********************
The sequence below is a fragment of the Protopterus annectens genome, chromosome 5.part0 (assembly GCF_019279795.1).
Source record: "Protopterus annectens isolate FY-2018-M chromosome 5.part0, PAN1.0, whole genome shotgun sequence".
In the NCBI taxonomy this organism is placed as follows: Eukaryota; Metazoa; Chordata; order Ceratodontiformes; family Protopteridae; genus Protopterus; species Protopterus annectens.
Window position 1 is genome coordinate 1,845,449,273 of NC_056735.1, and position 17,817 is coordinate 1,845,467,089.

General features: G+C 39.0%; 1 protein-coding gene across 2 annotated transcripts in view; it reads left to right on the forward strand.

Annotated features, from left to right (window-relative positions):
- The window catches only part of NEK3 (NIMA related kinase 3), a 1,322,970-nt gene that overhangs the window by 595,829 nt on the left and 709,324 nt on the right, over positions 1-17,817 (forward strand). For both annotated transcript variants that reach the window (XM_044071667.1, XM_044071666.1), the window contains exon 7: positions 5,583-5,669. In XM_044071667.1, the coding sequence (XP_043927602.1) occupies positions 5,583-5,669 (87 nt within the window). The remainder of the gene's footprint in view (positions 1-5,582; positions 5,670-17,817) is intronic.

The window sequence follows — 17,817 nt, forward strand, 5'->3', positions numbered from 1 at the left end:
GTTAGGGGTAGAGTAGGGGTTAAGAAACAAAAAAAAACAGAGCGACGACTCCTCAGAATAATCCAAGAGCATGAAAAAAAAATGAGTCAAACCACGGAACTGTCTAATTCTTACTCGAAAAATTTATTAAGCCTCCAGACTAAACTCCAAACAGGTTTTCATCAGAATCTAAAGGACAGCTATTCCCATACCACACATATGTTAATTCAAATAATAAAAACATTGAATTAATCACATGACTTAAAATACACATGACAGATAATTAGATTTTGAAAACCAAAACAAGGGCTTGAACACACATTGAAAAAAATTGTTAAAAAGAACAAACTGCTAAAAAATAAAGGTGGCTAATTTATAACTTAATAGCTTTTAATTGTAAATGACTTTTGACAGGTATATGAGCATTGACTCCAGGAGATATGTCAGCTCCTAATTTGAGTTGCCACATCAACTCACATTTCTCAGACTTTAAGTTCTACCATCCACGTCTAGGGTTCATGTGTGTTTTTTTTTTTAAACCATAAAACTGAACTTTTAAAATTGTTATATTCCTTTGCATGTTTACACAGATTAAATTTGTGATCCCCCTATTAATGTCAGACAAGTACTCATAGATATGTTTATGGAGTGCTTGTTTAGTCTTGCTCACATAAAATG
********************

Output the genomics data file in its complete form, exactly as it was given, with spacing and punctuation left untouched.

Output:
The sequence below is a fragment of the Protopterus annectens genome, chromosome 5.part0 (assembly GCF_019279795.1).
Source record: "Protopterus annectens isolate FY-2018-M chromosome 5.part0, PAN1.0, whole genome shotgun sequence".
In the NCBI taxonomy this organism is placed as follows: Eukaryota; Metazoa; Chordata; order Ceratodontiformes; family Protopteridae; genus Protopterus; species Protopterus annectens.
Window position 1 is genome coordinate 1,845,449,273 of NC_056735.1, and position 17,817 is coordinate 1,845,467,089.

General features: G+C 39.0%; 1 protein-coding gene across 2 annotated transcripts in view; it reads left to right on the forward strand.

Annotated features, from left to right (window-relative positions):
- The window catches only part of NEK3 (NIMA related kinase 3), a 1,322,970-nt gene that overhangs the window by 595,829 nt on the left and 709,324 nt on the right, over positions 1-17,817 (forward strand). For both annotated transcript variants that reach the window (XM_044071667.1, XM_044071666.1), the window contains exon 7: positions 5,583-5,669. In XM_044071667.1, the coding sequence (XP_043927602.1) occupies positions 5,583-5,669 (87 nt within the window). The remainder of the gene's footprint in view (positions 1-5,582; positions 5,670-17,817) is intronic.

The window sequence follows — 17,817 nt, forward strand, 5'->3', positions numbered from 1 at the left end:
GTTAGGGGTAGAGTAGGGGTTAAGAAACAAAAAAAAACAGAGCGACGACTCCTCAGAATAATCCAAGAGCATGAAAAAAAAATGAGTCAAACCACGGAACTGTCTAATTCTTACTCGAAAAATTTATTAAGCCTCCAGACTAAACTCCAAACAGGTTTTCATCAGAATCTAAAGGACAGCTATTCCCATACCACACATATGTTAATTCAAATAATAAAAACATTGAATTAATCACATGACTTAAAATACACATGACAGATAATTAGATTTTGAAAACCAAAACAAGGGCTTGAACACACATTGAAAAAAATTGTTAAAAAGAACAAACTGCTAAAAAATAAAGGTGGCTAATTTATAACTTAATAGCTTTTAATTGTAAATGACTTTTGACAGGTATATGAGCATTGACTCCAGGAGATATGTCAGCTCCTAATTTGAGTTGCCACATCAACTCACATTTCTCAGACTTTAAGTTCTACCATCCACGTCTAGGGTTCATGTGTGTTTTTTTTTTTAAACCATAAAACTGAACTTTTAAAATTGTTATATTCCTTTGCATGTTTACACAGATTAAATTTGTGATCCCCCTATTAATGTCAGACAAGTACTCATAGATATGTTTATGGAGTGCTTGTTTAGTCTTGCTCACATAAAATG